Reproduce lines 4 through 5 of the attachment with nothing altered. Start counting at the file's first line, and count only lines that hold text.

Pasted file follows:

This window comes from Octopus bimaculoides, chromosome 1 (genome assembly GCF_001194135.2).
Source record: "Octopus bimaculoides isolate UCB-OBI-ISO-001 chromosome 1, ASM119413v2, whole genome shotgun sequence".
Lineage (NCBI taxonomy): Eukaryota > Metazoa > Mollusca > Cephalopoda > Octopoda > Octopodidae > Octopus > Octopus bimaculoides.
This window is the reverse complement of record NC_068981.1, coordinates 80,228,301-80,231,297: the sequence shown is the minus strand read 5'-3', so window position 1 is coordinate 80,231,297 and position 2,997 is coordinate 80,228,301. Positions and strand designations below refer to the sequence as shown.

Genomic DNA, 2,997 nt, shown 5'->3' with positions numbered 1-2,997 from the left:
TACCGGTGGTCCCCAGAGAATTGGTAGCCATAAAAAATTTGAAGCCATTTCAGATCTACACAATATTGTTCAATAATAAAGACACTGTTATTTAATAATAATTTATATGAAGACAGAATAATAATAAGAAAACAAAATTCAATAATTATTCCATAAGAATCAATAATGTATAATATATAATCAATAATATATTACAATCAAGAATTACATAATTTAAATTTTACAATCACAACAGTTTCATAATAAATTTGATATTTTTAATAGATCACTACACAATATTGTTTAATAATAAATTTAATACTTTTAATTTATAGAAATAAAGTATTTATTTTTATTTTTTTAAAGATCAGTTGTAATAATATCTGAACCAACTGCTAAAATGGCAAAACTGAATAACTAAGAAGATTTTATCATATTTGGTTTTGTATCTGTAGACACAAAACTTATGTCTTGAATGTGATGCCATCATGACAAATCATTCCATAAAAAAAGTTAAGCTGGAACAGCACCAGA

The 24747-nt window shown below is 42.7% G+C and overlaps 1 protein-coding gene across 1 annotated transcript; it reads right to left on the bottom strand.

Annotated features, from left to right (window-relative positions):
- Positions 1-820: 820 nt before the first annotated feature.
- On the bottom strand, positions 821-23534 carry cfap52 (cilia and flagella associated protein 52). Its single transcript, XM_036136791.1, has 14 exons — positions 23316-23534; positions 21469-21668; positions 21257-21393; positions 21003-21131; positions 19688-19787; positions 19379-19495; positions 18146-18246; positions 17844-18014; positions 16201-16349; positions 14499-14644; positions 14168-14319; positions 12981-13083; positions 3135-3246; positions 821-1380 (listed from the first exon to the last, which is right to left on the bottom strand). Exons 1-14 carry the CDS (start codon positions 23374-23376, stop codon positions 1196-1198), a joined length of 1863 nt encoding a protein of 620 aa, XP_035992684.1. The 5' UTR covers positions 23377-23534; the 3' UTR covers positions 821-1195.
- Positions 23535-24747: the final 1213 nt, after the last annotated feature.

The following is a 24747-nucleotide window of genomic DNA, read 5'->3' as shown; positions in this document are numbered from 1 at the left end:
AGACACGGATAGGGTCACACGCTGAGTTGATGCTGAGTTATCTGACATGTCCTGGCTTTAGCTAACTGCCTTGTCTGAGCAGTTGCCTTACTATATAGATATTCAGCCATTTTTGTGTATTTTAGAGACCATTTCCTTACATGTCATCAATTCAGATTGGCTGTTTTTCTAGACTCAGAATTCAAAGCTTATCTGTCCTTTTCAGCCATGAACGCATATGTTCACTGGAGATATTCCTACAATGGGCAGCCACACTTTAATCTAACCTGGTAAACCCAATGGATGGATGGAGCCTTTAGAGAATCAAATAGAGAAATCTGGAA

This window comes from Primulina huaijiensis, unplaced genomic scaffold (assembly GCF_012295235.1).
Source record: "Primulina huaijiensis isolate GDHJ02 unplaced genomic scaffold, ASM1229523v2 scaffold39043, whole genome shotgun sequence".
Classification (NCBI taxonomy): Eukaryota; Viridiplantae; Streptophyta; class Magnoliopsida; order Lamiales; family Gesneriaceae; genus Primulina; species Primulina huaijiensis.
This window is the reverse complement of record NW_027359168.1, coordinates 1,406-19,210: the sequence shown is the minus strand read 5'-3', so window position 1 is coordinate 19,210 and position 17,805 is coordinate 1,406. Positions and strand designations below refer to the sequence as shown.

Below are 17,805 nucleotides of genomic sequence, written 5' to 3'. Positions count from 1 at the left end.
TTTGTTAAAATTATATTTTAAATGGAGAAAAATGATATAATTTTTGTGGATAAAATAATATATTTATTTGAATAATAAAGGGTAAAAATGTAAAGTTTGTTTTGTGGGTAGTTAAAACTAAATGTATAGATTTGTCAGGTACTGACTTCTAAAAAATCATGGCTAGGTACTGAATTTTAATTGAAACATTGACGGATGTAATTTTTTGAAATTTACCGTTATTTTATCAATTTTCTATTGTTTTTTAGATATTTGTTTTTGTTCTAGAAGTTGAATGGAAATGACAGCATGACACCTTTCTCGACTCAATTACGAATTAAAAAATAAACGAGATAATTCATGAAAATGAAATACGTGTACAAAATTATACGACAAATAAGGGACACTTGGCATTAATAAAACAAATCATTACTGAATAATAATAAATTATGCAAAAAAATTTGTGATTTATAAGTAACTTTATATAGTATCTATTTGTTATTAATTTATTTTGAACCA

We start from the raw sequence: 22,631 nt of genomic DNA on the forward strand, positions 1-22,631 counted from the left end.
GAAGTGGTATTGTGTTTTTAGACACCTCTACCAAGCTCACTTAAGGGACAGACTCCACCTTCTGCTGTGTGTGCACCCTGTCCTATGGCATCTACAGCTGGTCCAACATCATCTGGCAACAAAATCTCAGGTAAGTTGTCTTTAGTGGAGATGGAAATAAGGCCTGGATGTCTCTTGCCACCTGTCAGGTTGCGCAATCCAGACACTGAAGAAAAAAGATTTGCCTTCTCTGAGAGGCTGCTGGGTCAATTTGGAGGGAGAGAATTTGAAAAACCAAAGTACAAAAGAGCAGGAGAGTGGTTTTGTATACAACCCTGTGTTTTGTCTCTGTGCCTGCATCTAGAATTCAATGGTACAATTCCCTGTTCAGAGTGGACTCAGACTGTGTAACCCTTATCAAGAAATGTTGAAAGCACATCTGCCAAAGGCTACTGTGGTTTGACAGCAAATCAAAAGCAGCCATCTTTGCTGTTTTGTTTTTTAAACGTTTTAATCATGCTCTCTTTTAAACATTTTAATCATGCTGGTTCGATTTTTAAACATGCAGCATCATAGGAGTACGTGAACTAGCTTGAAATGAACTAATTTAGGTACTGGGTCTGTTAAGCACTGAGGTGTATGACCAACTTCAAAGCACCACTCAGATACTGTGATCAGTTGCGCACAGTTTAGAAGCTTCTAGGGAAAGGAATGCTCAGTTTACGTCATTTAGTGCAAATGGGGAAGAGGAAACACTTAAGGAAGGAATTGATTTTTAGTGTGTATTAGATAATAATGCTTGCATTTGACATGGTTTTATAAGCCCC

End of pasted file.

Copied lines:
This window is the reverse complement of record NC_068981.1, coordinates 80,228,301-80,231,297: the sequence shown is the minus strand read 5'-3', so window position 1 is coordinate 80,231,297 and position 2,997 is coordinate 80,228,301. Positions and strand designations below refer to the sequence as shown.

Genomic DNA, 2,997 nt, shown 5'->3' with positions numbered 1-2,997 from the left: